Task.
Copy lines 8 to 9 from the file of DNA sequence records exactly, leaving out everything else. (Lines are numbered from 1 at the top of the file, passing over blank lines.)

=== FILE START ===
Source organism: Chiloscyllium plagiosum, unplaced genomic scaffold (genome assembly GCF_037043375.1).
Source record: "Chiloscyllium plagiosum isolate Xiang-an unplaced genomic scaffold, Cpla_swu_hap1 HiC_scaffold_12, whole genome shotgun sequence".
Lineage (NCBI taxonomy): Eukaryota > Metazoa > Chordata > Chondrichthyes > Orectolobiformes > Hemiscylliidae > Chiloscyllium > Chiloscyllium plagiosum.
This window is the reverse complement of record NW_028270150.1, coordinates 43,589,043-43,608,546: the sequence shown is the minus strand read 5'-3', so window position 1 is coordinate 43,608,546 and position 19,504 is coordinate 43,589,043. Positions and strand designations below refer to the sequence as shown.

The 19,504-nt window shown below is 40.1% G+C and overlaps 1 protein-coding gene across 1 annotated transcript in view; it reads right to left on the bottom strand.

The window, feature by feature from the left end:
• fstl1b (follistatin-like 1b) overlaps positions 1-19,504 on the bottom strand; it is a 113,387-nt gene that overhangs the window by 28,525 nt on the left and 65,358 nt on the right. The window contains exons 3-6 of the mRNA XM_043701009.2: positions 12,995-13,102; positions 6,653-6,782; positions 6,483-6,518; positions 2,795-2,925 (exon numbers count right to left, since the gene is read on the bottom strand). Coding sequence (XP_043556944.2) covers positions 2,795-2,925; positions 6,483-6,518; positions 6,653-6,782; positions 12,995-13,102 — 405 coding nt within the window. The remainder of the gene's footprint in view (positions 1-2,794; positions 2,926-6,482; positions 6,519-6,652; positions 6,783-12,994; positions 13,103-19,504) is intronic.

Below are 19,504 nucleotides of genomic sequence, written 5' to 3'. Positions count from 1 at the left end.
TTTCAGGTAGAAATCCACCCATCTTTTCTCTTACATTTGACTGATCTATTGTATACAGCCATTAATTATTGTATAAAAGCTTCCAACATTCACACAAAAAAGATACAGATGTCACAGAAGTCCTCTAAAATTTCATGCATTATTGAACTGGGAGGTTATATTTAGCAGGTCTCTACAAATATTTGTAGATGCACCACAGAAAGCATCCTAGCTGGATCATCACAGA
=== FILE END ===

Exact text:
Below are 19,504 nucleotides of genomic sequence, written 5' to 3'. Positions count from 1 at the left end.
TTTCAGGTAGAAATCCACCCATCTTTTCTCTTACATTTGACTGATCTATTGTATACAGCCATTAATTATTGTATAAAAGCTTCCAACATTCACACAAAAAAGATACAGATGTCACAGAAGTCCTCTAAAATTTCATGCATTATTGAACTGGGAGGTTATATTTAGCAGGTCTCTACAAATATTTGTAGATGCACCACAGAAAGCATCCTAGCTGGATCATCACAGA